Scientists dispatched to the scene from the Sandoz Chemical company in nearby Basle, Switzerland also stated that the mold was the cause, but many other experts disagreed with them.

Over time the mystery of the outbreak only deepened and no answers were found to be satisfactory. A 2008 book about the history of bread published in France by Professor Steven Kaplan emphasizes that the “mystery remains unsolved” and at the time, still continued to perplex scientists.iii
Before I lost much of my personal library, I had a copy of a book about this incident, called The Day of St. Anthony's Fire. It was written by John Fuller, best-known for writing about flying saucers. As I recall, Fuller argued persuasively that the residents of Pont-St.-Esprit had eaten ergotized bread. However, a commenter here offers an intriguing argument:
If I remember from the Scientific American circa 1969, there are several different natural compounds in ergot fungus from rye, as well as two families (Tetracyclic Ergolines, and Peptide Alkaloids) with about 8 chemically interesting products. I believe only one natural compound is soluble in water; LSD 2. The water soluble compound would evaporate in an oven, so whatever St. Antony's Fire is, must come from some combination of the others. The effects should not properly be blamed on LSD 2.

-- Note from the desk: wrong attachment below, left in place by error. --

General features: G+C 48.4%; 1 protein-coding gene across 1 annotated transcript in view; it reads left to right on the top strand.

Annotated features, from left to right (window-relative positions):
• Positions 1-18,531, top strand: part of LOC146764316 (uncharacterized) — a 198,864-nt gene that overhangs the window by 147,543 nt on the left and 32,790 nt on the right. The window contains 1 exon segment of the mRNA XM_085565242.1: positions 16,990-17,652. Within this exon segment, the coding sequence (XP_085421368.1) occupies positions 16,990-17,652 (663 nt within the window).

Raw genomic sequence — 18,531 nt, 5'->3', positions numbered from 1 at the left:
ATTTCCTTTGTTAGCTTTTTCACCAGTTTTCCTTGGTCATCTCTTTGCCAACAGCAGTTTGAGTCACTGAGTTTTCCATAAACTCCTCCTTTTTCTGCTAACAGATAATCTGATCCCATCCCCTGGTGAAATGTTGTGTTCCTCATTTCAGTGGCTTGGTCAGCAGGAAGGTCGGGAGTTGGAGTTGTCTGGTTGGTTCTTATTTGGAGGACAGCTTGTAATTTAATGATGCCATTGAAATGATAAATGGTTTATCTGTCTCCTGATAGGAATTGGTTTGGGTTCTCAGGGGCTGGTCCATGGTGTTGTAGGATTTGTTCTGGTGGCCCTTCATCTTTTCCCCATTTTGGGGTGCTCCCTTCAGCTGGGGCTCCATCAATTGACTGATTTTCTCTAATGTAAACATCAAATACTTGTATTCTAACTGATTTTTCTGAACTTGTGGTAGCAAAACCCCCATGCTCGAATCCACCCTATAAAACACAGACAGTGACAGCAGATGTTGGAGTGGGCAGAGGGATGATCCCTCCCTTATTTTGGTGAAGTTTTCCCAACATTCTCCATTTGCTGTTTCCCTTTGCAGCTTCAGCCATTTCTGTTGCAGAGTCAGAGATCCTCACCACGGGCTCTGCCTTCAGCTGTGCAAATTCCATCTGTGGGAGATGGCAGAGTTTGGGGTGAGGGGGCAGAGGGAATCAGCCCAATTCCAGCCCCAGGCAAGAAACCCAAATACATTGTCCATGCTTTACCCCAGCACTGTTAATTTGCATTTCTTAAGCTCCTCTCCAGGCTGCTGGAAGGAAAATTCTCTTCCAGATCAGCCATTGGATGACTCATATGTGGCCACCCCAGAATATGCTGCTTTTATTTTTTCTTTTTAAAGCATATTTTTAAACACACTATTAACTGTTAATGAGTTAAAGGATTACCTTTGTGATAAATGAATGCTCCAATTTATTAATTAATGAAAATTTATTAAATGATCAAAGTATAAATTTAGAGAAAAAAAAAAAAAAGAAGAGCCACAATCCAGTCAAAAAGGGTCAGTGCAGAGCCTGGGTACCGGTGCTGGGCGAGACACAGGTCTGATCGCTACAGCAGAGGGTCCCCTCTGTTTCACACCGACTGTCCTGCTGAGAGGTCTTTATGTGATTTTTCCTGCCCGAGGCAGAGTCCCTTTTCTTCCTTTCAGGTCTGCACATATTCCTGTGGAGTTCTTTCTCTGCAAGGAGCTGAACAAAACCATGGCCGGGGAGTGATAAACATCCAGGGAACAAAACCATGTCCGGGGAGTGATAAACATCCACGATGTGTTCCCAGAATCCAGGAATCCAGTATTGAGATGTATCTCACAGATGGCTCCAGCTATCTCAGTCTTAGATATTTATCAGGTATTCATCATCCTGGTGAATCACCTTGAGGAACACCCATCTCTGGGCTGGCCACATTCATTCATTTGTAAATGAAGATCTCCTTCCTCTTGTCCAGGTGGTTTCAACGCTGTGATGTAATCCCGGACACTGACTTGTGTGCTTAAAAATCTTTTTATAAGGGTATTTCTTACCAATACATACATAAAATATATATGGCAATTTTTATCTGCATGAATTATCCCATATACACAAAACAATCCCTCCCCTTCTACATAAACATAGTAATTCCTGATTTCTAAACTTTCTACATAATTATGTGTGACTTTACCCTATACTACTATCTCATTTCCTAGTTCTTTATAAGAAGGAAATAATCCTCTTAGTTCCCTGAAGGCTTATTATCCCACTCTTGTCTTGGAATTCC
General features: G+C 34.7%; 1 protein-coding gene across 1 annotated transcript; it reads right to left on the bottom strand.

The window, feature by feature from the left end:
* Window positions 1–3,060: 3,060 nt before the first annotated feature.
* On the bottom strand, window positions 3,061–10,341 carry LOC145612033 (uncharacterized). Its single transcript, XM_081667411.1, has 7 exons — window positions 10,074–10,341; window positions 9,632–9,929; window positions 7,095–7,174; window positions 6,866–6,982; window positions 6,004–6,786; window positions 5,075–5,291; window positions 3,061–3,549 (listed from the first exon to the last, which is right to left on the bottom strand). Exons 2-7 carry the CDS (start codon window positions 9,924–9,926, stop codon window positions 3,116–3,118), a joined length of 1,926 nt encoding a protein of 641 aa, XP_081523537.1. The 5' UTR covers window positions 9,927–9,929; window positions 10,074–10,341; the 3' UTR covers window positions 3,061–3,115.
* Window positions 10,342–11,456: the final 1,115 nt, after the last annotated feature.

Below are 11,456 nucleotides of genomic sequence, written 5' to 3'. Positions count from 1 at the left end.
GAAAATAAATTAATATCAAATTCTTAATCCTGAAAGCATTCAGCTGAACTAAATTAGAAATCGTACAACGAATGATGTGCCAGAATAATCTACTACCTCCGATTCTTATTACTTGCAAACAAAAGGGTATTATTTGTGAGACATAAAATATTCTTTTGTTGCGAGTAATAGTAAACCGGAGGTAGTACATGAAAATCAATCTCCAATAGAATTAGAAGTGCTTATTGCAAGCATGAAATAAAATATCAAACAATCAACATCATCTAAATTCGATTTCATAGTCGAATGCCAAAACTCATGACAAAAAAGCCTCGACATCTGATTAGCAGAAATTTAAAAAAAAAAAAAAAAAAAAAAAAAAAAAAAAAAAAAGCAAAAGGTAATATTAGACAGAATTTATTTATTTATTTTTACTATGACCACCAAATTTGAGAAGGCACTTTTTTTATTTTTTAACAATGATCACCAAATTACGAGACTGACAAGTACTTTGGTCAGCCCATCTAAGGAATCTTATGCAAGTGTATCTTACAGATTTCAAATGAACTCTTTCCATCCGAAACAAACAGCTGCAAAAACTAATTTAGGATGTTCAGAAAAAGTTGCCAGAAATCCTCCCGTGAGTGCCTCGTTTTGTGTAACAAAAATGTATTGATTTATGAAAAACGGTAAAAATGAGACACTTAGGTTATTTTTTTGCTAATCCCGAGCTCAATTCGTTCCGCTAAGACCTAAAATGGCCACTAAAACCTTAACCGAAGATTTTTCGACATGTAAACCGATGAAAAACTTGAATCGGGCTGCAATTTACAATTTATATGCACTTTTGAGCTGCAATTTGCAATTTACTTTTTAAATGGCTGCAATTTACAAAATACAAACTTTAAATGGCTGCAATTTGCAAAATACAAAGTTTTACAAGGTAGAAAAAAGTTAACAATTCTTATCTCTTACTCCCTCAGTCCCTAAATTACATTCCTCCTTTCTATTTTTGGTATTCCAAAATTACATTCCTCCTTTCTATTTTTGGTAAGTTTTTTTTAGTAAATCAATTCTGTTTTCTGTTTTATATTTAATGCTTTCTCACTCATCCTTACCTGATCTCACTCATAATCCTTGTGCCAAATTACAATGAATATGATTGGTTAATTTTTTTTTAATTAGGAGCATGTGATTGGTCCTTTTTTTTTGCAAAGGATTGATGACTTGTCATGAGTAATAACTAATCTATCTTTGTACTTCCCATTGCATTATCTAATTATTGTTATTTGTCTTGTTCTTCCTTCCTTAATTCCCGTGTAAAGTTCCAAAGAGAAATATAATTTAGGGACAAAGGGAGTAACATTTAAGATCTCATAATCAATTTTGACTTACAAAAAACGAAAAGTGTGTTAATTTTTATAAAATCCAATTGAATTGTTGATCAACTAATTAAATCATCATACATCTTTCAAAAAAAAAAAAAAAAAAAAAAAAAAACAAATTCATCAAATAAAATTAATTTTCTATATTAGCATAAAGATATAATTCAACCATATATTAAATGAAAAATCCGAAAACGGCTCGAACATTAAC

There is a lot of speculation about ancient ritual use of LSD 2. It seems to be a relatively benign compound, not as intense as LSD 25.
Others argue that the cause was seed grain that had been treated with a mercury-based fungicide. It is said that farm animals, which did not eat any bread, nevertheless displayed similar symptoms.

The original Time magazine report on the incident is here.

Apparently, the recent claims of CIA involvement stems from this book, as yet unread by me, which seems to state the CIA theory as a matter of provable fact. The author of the book believes that Frank Olson (many of you will know about that notorious case) was murdered because he had gotten blabby about the CIA's activities at Pont-St.-Esprit.